Gábor Balázsi, Ph.D.
Henry Laufer Professor
The goal of my laboratory is to develop a predictive, quantitative understanding of biological processes such as cellular decision making and the survival and evolution of cell populations. We have been pursuing two main research directions: (1) computational modeling of natural gene regulatory networks and (2) designing, building and experimentally characterizing synthetic gene circuits. Our current goal is to merge these two efforts, and use synthetic gene circuits as perturbation tools to understand how gene regulatory networks control cells and cell populations. In the past, we mapped gene regulatory network responses to environmental changes; we showed how nongenetic cellular diversity can aid cell survival and mediate drug resistance; we built various synthetic gene circuits to control nongenetic cellular variability; we built “dimmer” or “linearizer” gene circuits for precise gene expression tuning; we developed computational models of natural and synthetic gene regulatory networks affecting drug resistance and metastasis; and we have confirmed computational predictions of evolutionary dynamics by experimental evolution of cells carrying synthetic gene circuits, bridging the fields of synthetic and evolutionary biology. Now we are ready to interface natural gene networks with synthetic gene circuits to study how controlling gene network dynamics affects cellular phenotypes in cancer and drug resistance.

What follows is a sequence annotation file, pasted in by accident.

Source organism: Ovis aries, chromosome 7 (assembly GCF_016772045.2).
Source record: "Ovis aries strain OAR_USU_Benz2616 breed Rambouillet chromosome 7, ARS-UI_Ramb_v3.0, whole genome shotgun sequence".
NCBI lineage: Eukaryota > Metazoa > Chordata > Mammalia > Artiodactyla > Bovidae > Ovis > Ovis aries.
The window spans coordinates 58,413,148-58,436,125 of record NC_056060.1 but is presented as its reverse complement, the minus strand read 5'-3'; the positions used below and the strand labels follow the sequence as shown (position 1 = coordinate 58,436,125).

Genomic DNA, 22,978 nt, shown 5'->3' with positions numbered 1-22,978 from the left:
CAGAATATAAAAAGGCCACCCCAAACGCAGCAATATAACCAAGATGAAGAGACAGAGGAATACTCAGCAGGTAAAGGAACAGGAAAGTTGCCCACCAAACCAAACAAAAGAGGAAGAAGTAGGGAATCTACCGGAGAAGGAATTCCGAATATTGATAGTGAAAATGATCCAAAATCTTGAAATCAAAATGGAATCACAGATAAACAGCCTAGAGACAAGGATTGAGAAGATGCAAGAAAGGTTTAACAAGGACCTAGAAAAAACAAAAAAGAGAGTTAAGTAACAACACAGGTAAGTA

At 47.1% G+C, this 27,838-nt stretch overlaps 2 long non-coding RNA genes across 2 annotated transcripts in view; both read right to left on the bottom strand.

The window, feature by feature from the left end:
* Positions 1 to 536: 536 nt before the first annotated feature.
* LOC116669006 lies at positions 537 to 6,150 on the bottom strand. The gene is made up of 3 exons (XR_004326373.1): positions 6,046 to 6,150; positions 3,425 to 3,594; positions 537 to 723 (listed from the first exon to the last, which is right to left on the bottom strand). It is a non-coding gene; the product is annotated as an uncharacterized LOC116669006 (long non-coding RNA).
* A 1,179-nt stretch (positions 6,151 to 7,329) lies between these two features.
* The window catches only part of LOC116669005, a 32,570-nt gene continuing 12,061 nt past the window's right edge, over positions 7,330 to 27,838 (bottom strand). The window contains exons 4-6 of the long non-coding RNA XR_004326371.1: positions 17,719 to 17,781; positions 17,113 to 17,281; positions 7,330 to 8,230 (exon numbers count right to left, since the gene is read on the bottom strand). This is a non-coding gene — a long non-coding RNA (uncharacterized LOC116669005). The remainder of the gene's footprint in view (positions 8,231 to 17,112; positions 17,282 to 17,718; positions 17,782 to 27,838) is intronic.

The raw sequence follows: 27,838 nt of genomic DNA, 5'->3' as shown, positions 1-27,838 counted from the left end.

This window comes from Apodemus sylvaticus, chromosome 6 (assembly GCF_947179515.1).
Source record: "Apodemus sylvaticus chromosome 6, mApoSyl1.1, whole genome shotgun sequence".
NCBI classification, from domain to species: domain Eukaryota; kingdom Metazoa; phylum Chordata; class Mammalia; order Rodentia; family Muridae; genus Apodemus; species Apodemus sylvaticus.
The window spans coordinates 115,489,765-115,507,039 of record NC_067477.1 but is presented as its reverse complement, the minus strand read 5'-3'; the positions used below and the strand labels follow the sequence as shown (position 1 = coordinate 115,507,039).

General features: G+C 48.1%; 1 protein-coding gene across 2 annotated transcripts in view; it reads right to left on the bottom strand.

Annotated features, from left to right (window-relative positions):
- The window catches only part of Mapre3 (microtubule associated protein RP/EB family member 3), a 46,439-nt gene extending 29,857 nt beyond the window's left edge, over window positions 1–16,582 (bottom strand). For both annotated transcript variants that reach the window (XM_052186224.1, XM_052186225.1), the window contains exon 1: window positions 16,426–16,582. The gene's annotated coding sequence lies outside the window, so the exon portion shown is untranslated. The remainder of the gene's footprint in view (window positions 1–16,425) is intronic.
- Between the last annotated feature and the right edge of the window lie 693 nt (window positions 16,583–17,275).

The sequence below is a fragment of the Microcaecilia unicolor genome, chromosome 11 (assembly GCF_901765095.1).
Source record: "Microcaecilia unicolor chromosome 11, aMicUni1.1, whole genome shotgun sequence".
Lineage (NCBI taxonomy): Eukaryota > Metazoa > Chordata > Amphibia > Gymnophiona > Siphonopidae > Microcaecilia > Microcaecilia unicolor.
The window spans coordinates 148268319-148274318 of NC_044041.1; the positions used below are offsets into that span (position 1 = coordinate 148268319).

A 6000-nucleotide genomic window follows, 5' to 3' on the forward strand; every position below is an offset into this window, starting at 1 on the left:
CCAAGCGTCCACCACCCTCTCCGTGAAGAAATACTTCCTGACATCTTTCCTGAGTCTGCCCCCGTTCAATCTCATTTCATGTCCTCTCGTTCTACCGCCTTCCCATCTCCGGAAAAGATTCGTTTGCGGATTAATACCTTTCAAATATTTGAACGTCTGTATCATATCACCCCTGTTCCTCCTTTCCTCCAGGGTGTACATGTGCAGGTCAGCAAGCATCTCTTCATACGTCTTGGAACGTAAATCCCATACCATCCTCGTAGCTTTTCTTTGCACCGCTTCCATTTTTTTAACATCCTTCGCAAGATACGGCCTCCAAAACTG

- Ph.D. - Physics, University of Missouri at Saint Louis & Missouri S&T at Rolla, USA, 2001
- M.S. - Physics, University of Missouri at Saint Louis, USA, 1999
- M.S. - Magnetism, Babeş-Bolyai University of Cluj, Romania, 1997
- B.S. - Physics, Babeş-Bolyai University of Cluj, Romania, 1996
- 2014 - current: Henry Laufer Associate Professor, Department of Biomedical Engineering, Stony Brook University, Stony Brook, New York, USA
- 2014 - current: Henry Laufer Associate Professor, The Louis & Beatrice Laufer Center for Physical & Quantitative Biology, Stony Brook University, Stony Brook, New York, USA
- 2012 - 2014: Associate Professor, Department of Systems Biology, The University of Texas MD Anderson Cancer Center, Houston, Texas, USA
- 2006 - 2012: Assistant Professor, Department of Systems Biology, The University of Texas MD Anderson Cancer Center, Houston, Texas, USA
Click here for Gábor Balázsi's PubMed listings.
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BME/CHE/PHY 558 – Physical and Quantitative Biology (SBU)